I  still can not say breakfast "correctly" but now I don’t even try to say it. Breakfast is not in my language. Of course people still laugh when they hear me say brecfix but I’m okay with it now because I know that it’s my special word, it’s apart of my language. I eat brecfix in the morning and I am perfectly fine with that.

Comments (6)

Sopheary Sok (Student 2018)
Sopheary Sok

I learned that people mispronounce words and that is part of their unique language. She used funny anecdotes about how she pronounces specifically and breakfast differently which I can definitely relate to. She reflected on how the way she pronounces words is a part of her own language. I will remember that language is power.

Addison Zheng (Student 2018)
Addison Zheng

I learned that she struggle with the work "breakfast." How she used anecdote was a setting and dialogue. What I learned is everyone has a word that they struggle with. What I'll remember is Deja says breakfast differently.

Sarith Chuon (Student 2018)
Sarith Chuon

I learned how there's a lot of people, and I mean a lot people who can't seem to pronounce things, but I think it's fine because people be having them weird names like Fikarshikaya, or something. I like how you use a long anecdote and was able to explain about it which lead to the reflection smoothly. I'll remember that you cool, and I hope we can still be friends, and you'd probably be the only one I know who says breakfast differently.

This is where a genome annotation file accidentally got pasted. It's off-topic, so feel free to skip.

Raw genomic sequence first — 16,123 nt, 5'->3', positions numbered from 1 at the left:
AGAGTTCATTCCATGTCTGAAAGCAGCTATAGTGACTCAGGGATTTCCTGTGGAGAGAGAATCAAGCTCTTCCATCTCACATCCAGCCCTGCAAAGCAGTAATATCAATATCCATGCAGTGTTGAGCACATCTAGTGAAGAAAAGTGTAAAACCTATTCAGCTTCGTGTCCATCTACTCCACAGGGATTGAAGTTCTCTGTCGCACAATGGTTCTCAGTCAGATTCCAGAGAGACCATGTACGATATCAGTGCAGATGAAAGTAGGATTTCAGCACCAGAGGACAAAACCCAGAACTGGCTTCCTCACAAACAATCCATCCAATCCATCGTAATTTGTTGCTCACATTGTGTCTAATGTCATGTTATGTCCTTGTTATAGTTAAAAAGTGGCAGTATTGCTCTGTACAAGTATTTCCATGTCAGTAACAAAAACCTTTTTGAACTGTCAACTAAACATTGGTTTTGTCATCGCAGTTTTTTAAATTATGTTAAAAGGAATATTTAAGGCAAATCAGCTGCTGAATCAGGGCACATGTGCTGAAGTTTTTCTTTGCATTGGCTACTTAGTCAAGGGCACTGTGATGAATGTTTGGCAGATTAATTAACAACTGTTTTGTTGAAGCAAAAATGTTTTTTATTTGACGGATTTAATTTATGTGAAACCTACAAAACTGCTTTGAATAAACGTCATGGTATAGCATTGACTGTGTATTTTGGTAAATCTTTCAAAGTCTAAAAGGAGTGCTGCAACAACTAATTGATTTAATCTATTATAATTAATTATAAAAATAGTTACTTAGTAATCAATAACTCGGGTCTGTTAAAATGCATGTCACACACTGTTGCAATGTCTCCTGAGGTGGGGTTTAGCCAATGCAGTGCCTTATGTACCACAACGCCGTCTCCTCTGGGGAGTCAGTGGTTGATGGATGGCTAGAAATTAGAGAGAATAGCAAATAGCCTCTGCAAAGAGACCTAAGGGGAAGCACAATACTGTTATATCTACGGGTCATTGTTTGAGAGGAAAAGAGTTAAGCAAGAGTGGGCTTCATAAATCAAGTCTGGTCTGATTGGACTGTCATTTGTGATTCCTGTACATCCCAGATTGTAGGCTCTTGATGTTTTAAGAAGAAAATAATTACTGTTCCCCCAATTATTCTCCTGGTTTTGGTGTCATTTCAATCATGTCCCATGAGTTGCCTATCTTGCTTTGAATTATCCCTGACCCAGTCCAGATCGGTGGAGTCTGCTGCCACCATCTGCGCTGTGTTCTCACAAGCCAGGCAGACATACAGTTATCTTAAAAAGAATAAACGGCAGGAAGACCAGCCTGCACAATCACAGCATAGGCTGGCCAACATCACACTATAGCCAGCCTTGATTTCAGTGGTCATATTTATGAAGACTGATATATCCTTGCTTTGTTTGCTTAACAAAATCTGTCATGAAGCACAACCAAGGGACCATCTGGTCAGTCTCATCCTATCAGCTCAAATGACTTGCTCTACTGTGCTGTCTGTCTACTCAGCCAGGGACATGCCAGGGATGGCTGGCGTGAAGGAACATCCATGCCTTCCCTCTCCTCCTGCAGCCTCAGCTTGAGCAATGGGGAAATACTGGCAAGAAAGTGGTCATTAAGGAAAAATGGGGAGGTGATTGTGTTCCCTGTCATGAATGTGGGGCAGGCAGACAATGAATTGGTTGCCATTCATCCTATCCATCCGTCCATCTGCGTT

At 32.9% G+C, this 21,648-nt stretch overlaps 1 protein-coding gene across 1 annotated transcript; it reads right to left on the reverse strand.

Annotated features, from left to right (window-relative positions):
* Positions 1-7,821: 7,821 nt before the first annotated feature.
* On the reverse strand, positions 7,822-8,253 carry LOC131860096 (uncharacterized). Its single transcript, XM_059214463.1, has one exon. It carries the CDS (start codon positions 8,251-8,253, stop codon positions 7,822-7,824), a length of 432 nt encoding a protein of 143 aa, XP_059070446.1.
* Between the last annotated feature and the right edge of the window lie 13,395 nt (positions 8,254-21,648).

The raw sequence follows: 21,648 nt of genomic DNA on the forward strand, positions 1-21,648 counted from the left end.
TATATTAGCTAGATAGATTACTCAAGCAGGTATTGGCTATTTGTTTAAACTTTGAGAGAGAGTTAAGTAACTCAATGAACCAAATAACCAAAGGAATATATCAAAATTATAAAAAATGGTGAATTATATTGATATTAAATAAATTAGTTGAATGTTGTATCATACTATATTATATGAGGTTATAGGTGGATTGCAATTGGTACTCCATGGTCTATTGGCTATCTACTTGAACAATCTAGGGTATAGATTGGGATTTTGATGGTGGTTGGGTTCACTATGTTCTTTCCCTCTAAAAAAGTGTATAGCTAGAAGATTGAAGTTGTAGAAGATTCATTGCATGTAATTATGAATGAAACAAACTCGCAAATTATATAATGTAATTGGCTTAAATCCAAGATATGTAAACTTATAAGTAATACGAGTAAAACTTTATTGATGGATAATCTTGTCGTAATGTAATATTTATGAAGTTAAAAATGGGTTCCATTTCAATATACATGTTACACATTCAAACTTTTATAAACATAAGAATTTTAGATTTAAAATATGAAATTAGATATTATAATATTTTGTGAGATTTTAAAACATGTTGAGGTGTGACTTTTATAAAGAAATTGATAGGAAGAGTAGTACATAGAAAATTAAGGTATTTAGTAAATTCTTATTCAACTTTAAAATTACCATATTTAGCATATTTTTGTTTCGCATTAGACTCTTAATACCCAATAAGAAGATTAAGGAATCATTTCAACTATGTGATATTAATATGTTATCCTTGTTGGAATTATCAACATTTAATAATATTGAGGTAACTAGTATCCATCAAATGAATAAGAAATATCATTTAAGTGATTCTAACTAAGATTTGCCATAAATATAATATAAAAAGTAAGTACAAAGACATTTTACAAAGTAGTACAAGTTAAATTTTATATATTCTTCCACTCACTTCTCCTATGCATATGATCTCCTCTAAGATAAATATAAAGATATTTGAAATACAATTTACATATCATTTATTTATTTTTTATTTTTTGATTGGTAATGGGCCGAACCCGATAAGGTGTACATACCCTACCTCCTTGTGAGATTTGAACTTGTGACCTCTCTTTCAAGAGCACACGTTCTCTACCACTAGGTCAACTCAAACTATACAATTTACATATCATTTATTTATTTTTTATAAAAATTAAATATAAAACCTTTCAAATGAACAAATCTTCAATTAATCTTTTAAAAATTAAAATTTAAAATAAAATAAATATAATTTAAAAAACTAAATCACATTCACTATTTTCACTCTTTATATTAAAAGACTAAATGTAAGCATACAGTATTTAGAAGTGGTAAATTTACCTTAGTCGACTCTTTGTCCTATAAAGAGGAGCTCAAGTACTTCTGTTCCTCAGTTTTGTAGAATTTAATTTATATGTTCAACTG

Athalia Tan (Student 2018)
Athalia Tan

I learned that there are people who can't pronounce things, but it's okay because nobody's perfect. I think that you use anecdote and reflection in a good way in your autobiography because it helps the readers understand how you're pronouncing it and how it should be sound. I will remember that my dear friend, Deja, says breakfast differently than others, and it's okay that she does.

Tia Roberts (Student 2018)
Tia Roberts
  1. I learned that you take your language as a power booster and as a very strong thing in your life.

  2. I liked you anecdote it really was interesting and a great start to the essay. It was funny and made me want to read more throughout the essay. Your reflection also was really good, I like how you did the girls mispronunciation and connected it to your whole thesis of the essay. I felt everything flowed perfectly and it was a good essay.

  3. One thing I will always remember from this essay and to think how when we talking about others mispronunciations is effects them and takes away there power. Also, that I say a lot of words wrong too.

Sandra Watson (Student 2018)
Sandra Watson
  1. I learned that she doesn't say say breakfast the way it's originally pronounced.
  2. She used reflection to connect with the rest of her material .
  3. I will remember that language is power.